COWEN: As a kid, how was it that you broke your bones?

RUNDELL: Oh, I fell out of a lot of things, trees mostly.

COWEN: So you wanted to see things from above, even early on.

RUNDELL: Even early on. Because I didn’t have the skill to match the ambition, I ended up with quite a few broken bones.

COWEN: What, for you, is the most fun part of writing?

RUNDELL: The early stage, where there is no imperative towards structural cohesion, and you can just write scenes that seem to you vivid and funny and interesting and joyful. Then later, when you have to make it cohere into something where the narrative itself is a form of metaphor — that bit’s harder and less fun.

COWEN: What is your most unusual writing habit?

RUNDELL: I no longer really have one. When I was younger, I used to have many in a bid to make myself meet deadlines that were broadly my own imagining. I would, when writing my PhD, have a pact with a friend that if we didn’t do the requisite number of words — usually a thousand words a day of our doctoral theses — we had to give £100 to a donkey sanctuary. It was chosen on the grounds that it wasn’t harmful to give that money to a donkey sanctuary, but it also wasn’t particularly beneficial because we picked the richest donkey sanctuary in England, where they’re bathing in ass’s milk and covered in diamonds.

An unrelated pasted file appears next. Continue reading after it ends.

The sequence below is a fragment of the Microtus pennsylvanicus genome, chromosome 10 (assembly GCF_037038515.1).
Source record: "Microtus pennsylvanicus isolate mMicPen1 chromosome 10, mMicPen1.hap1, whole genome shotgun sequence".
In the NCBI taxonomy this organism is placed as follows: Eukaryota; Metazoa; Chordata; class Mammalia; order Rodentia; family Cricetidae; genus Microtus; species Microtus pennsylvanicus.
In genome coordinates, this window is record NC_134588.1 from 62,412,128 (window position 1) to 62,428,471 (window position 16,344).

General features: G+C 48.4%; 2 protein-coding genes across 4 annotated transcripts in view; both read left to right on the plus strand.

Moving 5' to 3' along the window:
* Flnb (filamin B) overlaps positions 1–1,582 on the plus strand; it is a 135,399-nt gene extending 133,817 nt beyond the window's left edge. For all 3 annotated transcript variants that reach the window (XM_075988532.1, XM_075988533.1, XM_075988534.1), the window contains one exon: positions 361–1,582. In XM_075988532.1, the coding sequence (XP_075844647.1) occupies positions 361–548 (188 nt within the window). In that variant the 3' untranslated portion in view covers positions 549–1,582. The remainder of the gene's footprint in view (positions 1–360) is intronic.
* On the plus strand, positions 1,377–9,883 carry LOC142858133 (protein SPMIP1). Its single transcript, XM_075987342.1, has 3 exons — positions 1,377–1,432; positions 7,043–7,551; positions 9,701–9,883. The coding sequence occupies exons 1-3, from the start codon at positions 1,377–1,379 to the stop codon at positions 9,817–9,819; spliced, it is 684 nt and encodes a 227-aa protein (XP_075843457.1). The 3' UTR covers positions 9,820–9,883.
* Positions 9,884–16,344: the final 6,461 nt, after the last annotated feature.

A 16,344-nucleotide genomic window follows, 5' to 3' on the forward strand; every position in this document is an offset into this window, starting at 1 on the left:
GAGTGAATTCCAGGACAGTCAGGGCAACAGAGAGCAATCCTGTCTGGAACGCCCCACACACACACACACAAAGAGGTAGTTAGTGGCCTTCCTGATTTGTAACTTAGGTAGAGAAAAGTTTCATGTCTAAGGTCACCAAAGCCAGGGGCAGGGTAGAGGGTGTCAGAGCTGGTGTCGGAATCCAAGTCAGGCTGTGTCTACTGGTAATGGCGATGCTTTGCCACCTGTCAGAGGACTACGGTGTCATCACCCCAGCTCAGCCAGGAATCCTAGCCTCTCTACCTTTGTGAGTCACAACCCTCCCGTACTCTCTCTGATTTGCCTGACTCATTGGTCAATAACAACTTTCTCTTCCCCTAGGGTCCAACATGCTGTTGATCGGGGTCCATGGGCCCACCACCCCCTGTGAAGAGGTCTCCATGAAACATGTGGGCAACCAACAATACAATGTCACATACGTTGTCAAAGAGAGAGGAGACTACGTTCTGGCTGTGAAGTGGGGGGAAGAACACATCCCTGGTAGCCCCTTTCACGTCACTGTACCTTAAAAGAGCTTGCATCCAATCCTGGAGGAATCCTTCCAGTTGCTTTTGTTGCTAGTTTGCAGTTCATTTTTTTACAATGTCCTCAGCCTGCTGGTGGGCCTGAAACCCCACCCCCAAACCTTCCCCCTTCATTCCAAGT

You couldn’t tell yourself that it was a good, but it wouldn’t do harm if we screwed up. We wouldn’t, for instance, give money to the British National Party or something like that. And it really does work. I didn’t want the donkeys to have my money. I only failed once.

COWEN: So you’ve stopped doing it because you don’t need to do it, not that you think it’s a terrible idea.

RUNDELL: Because I no longer need to do it with quite such urgency. A PhD is the hardest form of writing, I think, in terms of galvanizing yourself into wanting to do it.

COWEN: Why do so few writers use markets and self-constraint? So many people will say, “I want to finish. I want to finish earlier, want to finish my thesis.” But very few people do what you did, I find. You claim it’s effective. I suspect that’s correct. Incentives matter, and no one copies that. What’s going on?